by StorageReview Enterprise Lab

Dell Wyse 3040 Review

Dell recently announced the Wyse 3040, its smallest, yet still powerful, thin client to date. Size wise, it is only 1.1 inches tall, 3.75 inches wide and deep, and weighs 0.53lbs. Though diminutive in size, the 3040 sports an Intel Atom X5 1.44GHz quad-core processor that supports up to 2GB DDR3 RAM and 8GB flash. The system also includes four USB ports (one that is USB 3.0) and two DisplayPort connections. Of course the Wyse 3040 is compatible with all major virtualization software including Citrix XenDesktop, Microsoft RDS and VMware Horizon.

At StorageReview we tend to zero in on how many features something has or what type of high level performance something can deliver. With the WYSE 3040 the features are muted a bit to make it cost-effective while delivering the right amount of performance for the needs of the end user. In order to do this the WYSE 3040 leverages Wyse ThinOS. This operating system is specifically designed for virtual computing environments and is certified to work with Citrix, Microsoft, VMware, as well as other Dell ecosystem partners.

ThinOS comes loaded down with security features such as having an un-published API and zero attack surface making it resistant to viruses and malware. The OS supports security and encryption methods such as TLS 1.2 with AES. And it supports 802.1x wired and wireless authentication security protocol suite. On top of it being secure, it is also easy to setup and manage, making it an attractive option for organizations with limited IT resources.

The Dell WYSE 3040 comes with a 3-year warranty and starts at $329. 

Wyse 3040 Specifications

  • OS:
    • Wyse ThinOS (with optional PCoIP support)
    • Wyse ThinLinux
  • Display: Dual display support (2560x1600 @ 60Hz)
  • Power: Under 5 Watts power consumption
  • Ports
    • 3 USB 2.0
    • 1 USB 3.0
    • 1 Audio-mic combo jack
    • 2 DisplayPort
    • 1 RJ45
  • Connectivity:
    • 10Mb/100Mb/1Gb Copper RJ45 (Wired Ethernet),
    • Dual band 802.11 a/b/g/n/ac wireless option and Bluetooth option (coming soon)
  • Multimedia:
    • Audio-mic combo jack
    • Integrated speakers
  • Memory: 2GB RAM

Design and Build

As most thin clients, the 3040 isn't terribly complicated. Even so, it has a nice design ID that will easily blend into any professional setting. Of course given it's size, the unit may not be seen at all, as it can easily be mounted ot the back of a display.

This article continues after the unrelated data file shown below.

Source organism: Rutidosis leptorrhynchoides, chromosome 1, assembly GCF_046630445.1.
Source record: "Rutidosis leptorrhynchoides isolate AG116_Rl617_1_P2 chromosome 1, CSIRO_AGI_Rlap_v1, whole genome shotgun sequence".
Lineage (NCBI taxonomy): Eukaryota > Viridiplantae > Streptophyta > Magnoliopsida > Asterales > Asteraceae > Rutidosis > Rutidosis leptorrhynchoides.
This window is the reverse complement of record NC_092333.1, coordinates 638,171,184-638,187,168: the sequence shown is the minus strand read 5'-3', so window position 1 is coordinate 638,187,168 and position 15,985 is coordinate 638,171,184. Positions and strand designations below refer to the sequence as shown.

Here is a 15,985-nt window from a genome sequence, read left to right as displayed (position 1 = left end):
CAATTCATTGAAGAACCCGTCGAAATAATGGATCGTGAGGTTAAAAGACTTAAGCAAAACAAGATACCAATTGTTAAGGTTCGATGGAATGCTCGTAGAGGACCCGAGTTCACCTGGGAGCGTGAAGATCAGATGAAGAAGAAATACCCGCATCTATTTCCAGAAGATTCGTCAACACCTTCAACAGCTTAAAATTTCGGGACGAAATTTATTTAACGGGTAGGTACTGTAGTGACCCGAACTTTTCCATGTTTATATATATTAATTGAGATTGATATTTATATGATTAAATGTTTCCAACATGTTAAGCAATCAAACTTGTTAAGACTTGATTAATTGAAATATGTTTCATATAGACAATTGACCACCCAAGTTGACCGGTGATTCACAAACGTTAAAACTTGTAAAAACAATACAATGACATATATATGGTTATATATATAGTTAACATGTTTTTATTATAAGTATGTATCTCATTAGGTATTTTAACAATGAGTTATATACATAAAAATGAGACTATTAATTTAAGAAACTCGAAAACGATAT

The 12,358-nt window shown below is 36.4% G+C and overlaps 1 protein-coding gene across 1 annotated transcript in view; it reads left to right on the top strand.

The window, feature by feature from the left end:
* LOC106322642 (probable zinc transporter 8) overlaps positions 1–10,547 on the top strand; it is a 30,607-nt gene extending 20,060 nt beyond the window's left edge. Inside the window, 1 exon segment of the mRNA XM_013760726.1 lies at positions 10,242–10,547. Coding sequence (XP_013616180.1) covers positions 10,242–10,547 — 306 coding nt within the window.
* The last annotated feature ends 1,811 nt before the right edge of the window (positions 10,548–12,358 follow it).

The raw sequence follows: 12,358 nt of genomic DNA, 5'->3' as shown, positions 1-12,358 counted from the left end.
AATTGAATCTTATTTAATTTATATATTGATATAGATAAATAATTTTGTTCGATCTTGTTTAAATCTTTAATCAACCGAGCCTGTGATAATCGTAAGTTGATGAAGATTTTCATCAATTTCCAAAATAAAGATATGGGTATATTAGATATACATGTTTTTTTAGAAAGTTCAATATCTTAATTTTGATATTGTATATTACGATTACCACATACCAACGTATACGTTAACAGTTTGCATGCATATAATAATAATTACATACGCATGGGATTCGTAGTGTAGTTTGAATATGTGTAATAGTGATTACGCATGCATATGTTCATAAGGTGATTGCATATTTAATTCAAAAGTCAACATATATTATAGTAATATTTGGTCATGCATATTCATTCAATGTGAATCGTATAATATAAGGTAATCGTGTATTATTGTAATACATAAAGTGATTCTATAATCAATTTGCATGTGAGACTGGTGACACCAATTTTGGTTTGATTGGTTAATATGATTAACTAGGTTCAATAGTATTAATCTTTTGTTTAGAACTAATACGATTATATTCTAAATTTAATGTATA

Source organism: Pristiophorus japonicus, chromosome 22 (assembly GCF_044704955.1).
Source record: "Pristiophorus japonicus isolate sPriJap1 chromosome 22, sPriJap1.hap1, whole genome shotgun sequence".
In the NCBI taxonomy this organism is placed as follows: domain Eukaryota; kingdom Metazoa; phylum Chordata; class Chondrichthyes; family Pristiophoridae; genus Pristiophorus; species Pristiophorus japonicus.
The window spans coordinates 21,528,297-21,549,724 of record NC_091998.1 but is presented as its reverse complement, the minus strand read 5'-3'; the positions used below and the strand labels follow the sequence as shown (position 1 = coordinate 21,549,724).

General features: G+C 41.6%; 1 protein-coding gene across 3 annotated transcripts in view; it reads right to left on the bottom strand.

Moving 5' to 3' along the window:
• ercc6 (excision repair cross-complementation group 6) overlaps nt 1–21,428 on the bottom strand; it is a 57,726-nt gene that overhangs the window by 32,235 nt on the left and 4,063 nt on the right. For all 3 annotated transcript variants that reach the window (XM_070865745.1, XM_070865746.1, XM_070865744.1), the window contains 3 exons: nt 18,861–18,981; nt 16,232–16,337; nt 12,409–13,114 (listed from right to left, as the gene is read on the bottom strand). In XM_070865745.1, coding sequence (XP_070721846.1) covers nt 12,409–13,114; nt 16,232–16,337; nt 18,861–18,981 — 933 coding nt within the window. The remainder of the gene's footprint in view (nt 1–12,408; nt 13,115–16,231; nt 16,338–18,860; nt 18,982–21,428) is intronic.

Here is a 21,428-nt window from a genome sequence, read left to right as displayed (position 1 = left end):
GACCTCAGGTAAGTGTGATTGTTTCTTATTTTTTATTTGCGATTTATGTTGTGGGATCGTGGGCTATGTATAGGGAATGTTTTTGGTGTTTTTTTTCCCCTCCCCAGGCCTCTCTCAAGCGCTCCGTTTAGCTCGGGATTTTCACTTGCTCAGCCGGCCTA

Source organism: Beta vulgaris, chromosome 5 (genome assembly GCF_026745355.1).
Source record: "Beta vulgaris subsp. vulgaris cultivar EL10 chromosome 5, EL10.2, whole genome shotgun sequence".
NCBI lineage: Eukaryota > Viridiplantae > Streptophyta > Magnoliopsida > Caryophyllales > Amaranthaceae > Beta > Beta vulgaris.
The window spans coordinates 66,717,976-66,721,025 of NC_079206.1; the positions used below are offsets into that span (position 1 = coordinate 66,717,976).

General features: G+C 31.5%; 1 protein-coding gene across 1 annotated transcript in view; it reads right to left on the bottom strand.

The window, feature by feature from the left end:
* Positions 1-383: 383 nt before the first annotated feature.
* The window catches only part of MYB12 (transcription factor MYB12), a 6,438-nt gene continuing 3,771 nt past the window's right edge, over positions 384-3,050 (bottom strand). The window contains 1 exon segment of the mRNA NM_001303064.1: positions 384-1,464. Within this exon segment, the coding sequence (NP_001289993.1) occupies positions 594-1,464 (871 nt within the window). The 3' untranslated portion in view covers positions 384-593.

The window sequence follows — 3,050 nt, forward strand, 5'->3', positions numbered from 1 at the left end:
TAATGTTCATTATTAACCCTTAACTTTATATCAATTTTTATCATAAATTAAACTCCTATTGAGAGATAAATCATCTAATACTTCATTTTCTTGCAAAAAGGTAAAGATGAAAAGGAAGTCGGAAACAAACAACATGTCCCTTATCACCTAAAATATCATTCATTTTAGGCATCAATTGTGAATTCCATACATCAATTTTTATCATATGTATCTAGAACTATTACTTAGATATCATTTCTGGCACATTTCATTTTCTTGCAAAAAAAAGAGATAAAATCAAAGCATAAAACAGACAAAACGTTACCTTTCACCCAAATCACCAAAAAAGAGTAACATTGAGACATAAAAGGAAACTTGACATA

Across the front, the 3040 has a composite audio jack, USB 2.0 and USB 3 ports.

Around the back of the unit are the power, dual DisplayPort, two USB 2.0 and RJ45 1GbE connections.

The top of the unit feautres a stacking diamons design that is perforated to allow for heat exhaust. The top right corner also has the power button. Should there be a need to access the internals of the 3040, the lower plate can be removed without tools to access the expansion port. The right side also houses the Kensington lock slot.


To test the Dell WYSE 3040, we connected it to a VM hosted by Dell, giving us a remote WAN VDI experience. For our performance we ran the SPECviewperf 12 benchmark. The SPECviewperf 12 benchmark is the worldwide standard for measuring graphics performance based on professional applications. SPECviewperf runs 8 benchmarks it calls “viewsets,” all of which represent graphics content and behavior from actual applications. These viewsets include: CATIA, Creo, Energy, Maya, Medical, Showcase, Siemens NX, and Solidworks.

SPECviewperf 12
Viewsets Dell WYSE 3040 Dell OptiPlex 7040
catia-04 33.36 20.46
creo-01 22.13 17.00
energy-01 0.13 0.74
maya-04 15.68 16.69
medical-01 5.89 5.15
showcase-01 24.34 9.03
snx-02 10.10 7.20
sw-03 29.20 35.38

While we don’t have other thin client data we can share at the moment, we did compare the 3040 to another Dell product, the SFF workstation OptiPlex 7040. As one can see form the chart above, the Thin Client can hold its own against a lower end workstation, beating it in a handful of categories such as CATIA, Creo, Medical, Showcase, and Siemens NX (mostly due to the sever offload not the CPU in the 3040).


The Dell WYSE 3040 is the company’s smallest entry-level thin client. Dell has managed to pack plenty of connectivity into the little footprint, four USB ports, an Intel Atom X5 1.44GHz quad-core processor, up to 2GB of DDR3 RAM, and 8GB of onboard flash. The 3040 can support two monitors and its ThinOS operating system comes with ample amounts of built in security. The thin client would be ideal for areas such as customer service where the end user could benefit from two monitors but doesn’t need a ton of computing power at their end. 

Not having another set of Thin Client data that we are ready to share at the moment, we compared the WYSE 3040 to a lower end, yet still powerful workstation in the Dell OptiPlex 7040. While the 3040 only truly outshined the 7040 on one viewset, Showcase, for the rest of the test it either ran near or ahead of the workstation. These numbers mean that it should pack more than enough of a performance punch for most office use cases. And it delivers this performance for a much lower starting cost and all of the security benefits inherent in ThinOS.

Dell Wyse 3040 at Amazon

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